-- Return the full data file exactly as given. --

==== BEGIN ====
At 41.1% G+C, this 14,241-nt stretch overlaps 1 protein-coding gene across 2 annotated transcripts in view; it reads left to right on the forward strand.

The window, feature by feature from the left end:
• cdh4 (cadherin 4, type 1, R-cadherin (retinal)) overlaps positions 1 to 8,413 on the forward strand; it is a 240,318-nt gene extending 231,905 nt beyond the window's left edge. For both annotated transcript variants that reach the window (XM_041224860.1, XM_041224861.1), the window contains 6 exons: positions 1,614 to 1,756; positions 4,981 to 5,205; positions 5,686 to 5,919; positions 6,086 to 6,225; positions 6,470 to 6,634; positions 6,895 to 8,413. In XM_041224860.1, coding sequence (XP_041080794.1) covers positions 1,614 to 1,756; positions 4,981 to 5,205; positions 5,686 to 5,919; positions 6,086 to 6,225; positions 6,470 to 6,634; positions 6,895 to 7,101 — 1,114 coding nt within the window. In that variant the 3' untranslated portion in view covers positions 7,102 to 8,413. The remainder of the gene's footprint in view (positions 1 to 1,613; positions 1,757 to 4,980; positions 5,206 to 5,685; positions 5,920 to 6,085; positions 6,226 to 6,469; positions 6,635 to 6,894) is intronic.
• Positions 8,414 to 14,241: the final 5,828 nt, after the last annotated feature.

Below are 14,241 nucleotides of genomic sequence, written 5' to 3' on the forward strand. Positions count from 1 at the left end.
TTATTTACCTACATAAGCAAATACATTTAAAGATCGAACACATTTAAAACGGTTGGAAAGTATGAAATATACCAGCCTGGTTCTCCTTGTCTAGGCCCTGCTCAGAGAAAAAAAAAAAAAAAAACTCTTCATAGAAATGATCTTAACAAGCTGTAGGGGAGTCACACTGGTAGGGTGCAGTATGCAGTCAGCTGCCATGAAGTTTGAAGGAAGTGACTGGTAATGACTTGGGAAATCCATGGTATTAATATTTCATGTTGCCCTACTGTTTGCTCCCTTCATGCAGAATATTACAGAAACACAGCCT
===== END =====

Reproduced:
At 41.1% G+C, this 14,241-nt stretch overlaps 1 protein-coding gene across 2 annotated transcripts in view; it reads left to right on the forward strand.

The window, feature by feature from the left end:
• cdh4 (cadherin 4, type 1, R-cadherin (retinal)) overlaps positions 1 to 8,413 on the forward strand; it is a 240,318-nt gene extending 231,905 nt beyond the window's left edge. For both annotated transcript variants that reach the window (XM_041224860.1, XM_041224861.1), the window contains 6 exons: positions 1,614 to 1,756; positions 4,981 to 5,205; positions 5,686 to 5,919; positions 6,086 to 6,225; positions 6,470 to 6,634; positions 6,895 to 8,413. In XM_041224860.1, coding sequence (XP_041080794.1) covers positions 1,614 to 1,756; positions 4,981 to 5,205; positions 5,686 to 5,919; positions 6,086 to 6,225; positions 6,470 to 6,634; positions 6,895 to 7,101 — 1,114 coding nt within the window. In that variant the 3' untranslated portion in view covers positions 7,102 to 8,413. The remainder of the gene's footprint in view (positions 1 to 1,613; positions 1,757 to 4,980; positions 5,206 to 5,685; positions 5,920 to 6,085; positions 6,226 to 6,469; positions 6,635 to 6,894) is intronic.
• Positions 8,414 to 14,241: the final 5,828 nt, after the last annotated feature.

Below are 14,241 nucleotides of genomic sequence, written 5' to 3' on the forward strand. Positions count from 1 at the left end.
TTATTTACCTACATAAGCAAATACATTTAAAGATCGAACACATTTAAAACGGTTGGAAAGTATGAAATATACCAGCCTGGTTCTCCTTGTCTAGGCCCTGCTCAGAGAAAAAAAAAAAAAAAAACTCTTCATAGAAATGATCTTAACAAGCTGTAGGGGAGTCACACTGGTAGGGTGCAGTATGCAGTCAGCTGCCATGAAGTTTGAAGGAAGTGACTGGTAATGACTTGGGAAATCCATGGTATTAATATTTCATGTTGCCCTACTGTTTGCTCCCTTCATGCAGAATATTACAGAAACACAGCCT